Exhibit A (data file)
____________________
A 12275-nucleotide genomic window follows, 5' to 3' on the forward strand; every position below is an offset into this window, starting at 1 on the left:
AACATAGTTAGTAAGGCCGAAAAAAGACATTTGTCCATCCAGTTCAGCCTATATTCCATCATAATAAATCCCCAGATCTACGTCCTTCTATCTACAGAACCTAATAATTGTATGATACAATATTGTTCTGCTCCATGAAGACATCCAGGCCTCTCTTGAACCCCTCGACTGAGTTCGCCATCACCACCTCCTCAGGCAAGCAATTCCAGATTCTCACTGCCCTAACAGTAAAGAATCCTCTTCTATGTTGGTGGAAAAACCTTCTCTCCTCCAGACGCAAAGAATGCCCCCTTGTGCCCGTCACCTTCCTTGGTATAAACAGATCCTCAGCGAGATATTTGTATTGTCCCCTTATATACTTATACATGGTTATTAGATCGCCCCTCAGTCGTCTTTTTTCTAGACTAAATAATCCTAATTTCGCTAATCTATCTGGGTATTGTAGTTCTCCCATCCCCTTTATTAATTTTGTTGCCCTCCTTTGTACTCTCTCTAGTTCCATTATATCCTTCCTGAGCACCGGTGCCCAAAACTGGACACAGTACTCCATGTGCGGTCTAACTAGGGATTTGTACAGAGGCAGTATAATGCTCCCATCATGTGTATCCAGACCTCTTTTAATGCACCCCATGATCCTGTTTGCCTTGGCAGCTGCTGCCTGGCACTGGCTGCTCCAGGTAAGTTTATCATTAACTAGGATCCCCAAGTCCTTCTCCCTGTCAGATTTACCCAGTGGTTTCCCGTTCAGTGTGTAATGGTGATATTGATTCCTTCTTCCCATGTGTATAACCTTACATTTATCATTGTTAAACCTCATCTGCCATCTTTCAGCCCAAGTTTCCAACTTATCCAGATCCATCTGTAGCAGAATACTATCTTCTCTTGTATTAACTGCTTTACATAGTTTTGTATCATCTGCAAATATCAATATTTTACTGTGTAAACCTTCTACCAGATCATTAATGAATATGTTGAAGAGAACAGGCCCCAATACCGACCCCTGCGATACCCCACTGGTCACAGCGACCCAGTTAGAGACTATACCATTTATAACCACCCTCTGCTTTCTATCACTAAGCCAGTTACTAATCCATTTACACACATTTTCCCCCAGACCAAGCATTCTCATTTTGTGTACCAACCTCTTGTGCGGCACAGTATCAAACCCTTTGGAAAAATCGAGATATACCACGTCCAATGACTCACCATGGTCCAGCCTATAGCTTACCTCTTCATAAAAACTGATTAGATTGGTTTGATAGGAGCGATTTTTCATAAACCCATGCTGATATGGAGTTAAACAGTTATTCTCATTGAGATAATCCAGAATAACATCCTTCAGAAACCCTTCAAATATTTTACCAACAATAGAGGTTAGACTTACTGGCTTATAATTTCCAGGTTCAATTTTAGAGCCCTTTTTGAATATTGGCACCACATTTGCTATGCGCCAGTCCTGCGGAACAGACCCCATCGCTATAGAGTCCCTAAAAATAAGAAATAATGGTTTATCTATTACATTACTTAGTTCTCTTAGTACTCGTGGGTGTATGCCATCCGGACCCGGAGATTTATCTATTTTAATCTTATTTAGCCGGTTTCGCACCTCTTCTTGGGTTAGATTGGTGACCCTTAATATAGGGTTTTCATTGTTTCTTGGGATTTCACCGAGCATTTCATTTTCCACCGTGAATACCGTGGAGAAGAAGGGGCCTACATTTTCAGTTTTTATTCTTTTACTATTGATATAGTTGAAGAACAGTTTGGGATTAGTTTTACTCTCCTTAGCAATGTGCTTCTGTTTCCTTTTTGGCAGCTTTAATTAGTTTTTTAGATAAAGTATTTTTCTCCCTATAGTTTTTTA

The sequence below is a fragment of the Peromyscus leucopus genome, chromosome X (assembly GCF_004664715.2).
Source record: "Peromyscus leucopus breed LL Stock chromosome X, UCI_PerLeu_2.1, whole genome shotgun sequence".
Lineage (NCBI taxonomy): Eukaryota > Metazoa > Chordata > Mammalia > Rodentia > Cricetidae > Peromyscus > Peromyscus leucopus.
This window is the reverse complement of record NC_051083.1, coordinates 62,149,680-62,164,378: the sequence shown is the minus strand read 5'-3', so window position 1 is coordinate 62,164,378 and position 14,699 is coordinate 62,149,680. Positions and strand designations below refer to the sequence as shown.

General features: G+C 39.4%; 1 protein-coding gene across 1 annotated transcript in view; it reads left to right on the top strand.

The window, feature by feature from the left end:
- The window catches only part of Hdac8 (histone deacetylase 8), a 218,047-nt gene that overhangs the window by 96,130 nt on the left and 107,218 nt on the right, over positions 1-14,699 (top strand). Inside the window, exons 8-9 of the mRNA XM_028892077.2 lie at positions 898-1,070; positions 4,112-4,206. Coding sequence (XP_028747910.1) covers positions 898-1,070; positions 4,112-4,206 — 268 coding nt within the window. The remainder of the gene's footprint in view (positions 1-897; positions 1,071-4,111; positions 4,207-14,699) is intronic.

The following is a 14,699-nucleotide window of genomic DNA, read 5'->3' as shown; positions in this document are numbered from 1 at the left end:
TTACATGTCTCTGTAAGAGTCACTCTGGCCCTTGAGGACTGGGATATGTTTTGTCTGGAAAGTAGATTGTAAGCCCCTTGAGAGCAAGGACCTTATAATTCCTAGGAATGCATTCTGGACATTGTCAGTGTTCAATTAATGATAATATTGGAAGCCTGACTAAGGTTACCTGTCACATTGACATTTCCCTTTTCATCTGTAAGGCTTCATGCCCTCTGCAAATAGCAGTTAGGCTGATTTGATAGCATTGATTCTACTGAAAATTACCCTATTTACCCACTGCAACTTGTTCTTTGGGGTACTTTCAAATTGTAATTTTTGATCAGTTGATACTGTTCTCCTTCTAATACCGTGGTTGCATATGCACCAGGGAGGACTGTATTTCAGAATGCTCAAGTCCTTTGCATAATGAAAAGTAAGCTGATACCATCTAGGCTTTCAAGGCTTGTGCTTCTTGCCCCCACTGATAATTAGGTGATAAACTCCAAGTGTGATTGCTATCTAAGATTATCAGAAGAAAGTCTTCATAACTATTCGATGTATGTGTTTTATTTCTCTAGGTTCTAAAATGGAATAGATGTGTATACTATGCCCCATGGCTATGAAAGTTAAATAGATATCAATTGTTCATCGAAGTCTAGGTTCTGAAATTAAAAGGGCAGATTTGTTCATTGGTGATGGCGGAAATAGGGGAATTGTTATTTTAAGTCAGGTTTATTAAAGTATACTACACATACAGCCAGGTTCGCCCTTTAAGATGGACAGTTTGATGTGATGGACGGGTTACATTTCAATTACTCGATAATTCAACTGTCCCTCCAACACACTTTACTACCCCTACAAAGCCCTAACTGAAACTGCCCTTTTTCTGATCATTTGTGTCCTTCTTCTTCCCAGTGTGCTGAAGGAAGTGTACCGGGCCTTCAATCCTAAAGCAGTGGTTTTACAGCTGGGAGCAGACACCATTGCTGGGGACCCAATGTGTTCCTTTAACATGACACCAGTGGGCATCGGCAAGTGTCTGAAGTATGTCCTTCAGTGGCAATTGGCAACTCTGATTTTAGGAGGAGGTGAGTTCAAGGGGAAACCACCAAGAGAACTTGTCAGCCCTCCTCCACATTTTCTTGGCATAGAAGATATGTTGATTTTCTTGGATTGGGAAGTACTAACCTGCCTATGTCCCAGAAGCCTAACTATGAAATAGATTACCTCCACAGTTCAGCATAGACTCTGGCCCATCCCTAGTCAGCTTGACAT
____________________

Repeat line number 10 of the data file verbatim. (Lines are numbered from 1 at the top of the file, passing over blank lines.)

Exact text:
The following is a 14,699-nucleotide window of genomic DNA, read 5'->3' as shown; positions in this document are numbered from 1 at the left end: